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Been Taken: The Cool Cruelty of “Prisoners”

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PRISONERSBy Ray Pride

“Man hands on misery to man,” poet Philip Larkin wrote in “This Be The Verse,” “Cruelty deepens like a coastal shelf.”

At a brooding simmer of two-and-a-half hours, the lyrical, sorrowful “Prisoners” hands on misery to man time and again. “Prisoners” hurts. Aches. Broods. It’s a rivulet of solemn, hardly repressed rage and misguided faith in one’s own righteousness, goodness and decency. Can redemption follow revenge? It’s also about a father, Keller Dover (Hugh Jackman), a small-town Pennsylvania carpenter who lives his maxim, “pray for the best, prepare for the worst,” whose young daughter, Anna, goes missing one Thanksgiving along with the child of another couple (Terrence Howard, Viola Davis). A young man named Alex Jones (Paul Dano) is suspected, interrogated by one Detective Loki (Jake Gyllenhaal), then released, to Keller’s anger. Keller’s no killer, but he’s prepared to do a terrible thing. Then another. Then another. And then he hopes others will understand… The twists and shifts do not stop.

The MPAA is unusually circumspect in its reasons for rating “Prisoners” “R”: “disturbing violent content including torture, and language throughout.” Makes you wonder: is there an “R” for “titillating violent content”? A PVC for “Pandering violent content”?  “Prisoners,” directed by Québécois filmmaker Denis Villeneuve (“Maelstrom,” “Incendies”), written by Aaron Guzikowski (“Contraband”), produced by Alcon Entertainment (“My Dog Skip,” “Sisterhood of the Traveling Pants,” “The Blind Side”) and released by Warner, is a somber rebuke to recent movies that could’ve, should’ve gotten that “PVC” rating.  While the advertising tagline “How far would you go to protect your family?” is sturdy and accurate enough, a key part of the impact of “Prisoners” is that “Real violence hurts.” “Prisoners” is no “Taken,” with its roller coaster of Liam Neeson looking for a kidnapped daughter, it’s not “Saw,” with torture victims kept in captivity, but it does partake of story elements familiar from those and other exploitatively themed pictures. It’s “Taken,” taken seriously, but also “Saw,” seen from an ordinary man’s protective impulses.

As shot in a monochrome palette by the great Roger Deakins (“Skyfall,” many Coen brothers films), the rain brings its own grey-blue gloom to the pallid faces fearful for the fate of the two children. It’s doomy and luscious, and a wondrous example of what a gifted director of photography can do with today’s digital capture instead of shooting on film. Menacing, heavy rain. A world of overcast, a world of pain. The images say more than words. A world with no escape. “There was a gas station in the background, with mercury vapor lights,” Deakins says in the press kit of the technical means. “The police cars have blue flashing lights, and you don’t want to overpower them, so you tend to work wide and open. We were basically shooting the action with the high-powered flashlights in the hands of the actors so we could get a decent beam and a good, hot image out of them.” This kind of immediacy, and low-light luminosity, suffuses “Prisoners.”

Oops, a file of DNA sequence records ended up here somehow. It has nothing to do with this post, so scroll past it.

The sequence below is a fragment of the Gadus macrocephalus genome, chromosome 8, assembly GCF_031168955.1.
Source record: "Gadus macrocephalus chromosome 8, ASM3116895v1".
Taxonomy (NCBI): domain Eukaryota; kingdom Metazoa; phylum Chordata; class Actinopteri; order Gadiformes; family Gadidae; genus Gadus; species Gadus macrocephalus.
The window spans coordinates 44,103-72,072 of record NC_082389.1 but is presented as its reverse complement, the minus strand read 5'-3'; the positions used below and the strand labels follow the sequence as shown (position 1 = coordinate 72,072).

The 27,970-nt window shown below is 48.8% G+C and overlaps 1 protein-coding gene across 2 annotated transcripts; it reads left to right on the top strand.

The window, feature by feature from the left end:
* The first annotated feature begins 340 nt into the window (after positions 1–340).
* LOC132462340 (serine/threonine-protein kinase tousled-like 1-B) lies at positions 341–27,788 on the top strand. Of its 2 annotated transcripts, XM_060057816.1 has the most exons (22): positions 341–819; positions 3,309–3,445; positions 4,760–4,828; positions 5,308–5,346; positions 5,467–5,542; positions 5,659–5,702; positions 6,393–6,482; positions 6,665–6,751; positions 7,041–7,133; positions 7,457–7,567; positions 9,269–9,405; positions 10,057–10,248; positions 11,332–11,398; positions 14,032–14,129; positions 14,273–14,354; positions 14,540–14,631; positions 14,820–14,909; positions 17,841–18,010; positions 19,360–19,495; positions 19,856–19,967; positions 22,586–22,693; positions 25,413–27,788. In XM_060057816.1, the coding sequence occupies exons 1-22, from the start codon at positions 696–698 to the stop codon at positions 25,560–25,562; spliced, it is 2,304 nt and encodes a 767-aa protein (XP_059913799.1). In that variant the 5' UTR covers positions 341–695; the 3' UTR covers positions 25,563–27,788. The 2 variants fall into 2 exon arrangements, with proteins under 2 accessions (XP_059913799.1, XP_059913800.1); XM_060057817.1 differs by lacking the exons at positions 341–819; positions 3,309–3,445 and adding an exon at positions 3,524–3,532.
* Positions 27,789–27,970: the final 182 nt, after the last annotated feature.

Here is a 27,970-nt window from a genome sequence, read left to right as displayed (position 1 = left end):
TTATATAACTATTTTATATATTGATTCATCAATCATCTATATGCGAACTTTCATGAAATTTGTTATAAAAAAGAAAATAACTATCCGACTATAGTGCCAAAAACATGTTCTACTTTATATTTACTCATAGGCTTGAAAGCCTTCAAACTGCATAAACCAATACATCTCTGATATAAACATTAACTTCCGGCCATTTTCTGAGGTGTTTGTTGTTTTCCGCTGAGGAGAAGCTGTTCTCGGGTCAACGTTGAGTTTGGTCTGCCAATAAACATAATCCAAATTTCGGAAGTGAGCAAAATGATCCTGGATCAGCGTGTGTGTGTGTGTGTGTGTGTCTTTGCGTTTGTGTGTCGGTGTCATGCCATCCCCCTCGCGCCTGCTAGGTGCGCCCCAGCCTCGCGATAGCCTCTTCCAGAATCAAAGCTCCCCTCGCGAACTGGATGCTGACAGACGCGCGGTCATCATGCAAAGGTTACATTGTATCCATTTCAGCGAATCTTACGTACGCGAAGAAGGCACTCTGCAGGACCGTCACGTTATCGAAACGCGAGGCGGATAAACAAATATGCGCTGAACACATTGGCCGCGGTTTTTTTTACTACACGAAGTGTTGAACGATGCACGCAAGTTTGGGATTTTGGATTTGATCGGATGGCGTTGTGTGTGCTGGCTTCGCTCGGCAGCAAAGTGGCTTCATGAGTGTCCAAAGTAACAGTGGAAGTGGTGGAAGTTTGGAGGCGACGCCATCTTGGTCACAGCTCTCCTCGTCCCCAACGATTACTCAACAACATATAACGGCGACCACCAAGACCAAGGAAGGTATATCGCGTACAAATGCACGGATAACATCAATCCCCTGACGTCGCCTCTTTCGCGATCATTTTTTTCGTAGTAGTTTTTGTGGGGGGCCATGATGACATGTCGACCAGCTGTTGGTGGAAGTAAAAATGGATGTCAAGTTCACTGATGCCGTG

Villeneuve is no stranger to stylization; his cool visual esthetic in movies like “Incendies” isn’t to everyone’s taste, but he’s consistent, each bit of each frame matters. His 2009 “Polytechnique,” about a school shooting in Quebec, shot in black-and-white widescreen, is near-unwatchable in its fierce, subjective intensity. Here, the color of  blood seep from a felled deer, a slight magenta slurred in rain, will recur as the soft light in a missing girl’s bedroom, a beauty both pernicious and haunting. Even the smallest detail shown for the briefest moment—a gas mask in silhouette in a survivalist basement in the corner of a frame, eerily resembling a detached head—will find its double later. Villeneuve finds visual rhymes to match the clean narrative doublings of Guzikowski’s script. There are plot twists and reversals, but the film is richest in offering dual versions of characters’ beliefs. The sacrifice of a child, the sacrifice of a life, games, puzzles, monstrous misapprehensions of faith itself: despite the two missing girls, and other missing children, is how any stated belief in the story will find its evil twin, and holding fast, holding angrily, is what will destroy you.

The only element that felt out-of-place, a little pushy, was a recurrence of notes from a church organ in the otherwise effective score. But with the end credits, when composer Jóhann Jóhannsson’s name came up, it made a little more sense, with the composer bringing an Icelandic liturgical component added to the chilly mix than one final, bruising, pious note that would force any religiosity to the fore. Thinking back later in the day after seeing “Prisoners,” though, it all clicks: it’s an amorality tale, dotted with beating and shooting and torture and swearing, but also with a pang of melancholy, shame for the potential of ignominy in good intentions, all of ours.

“Prisoners” opens Friday, September 20.

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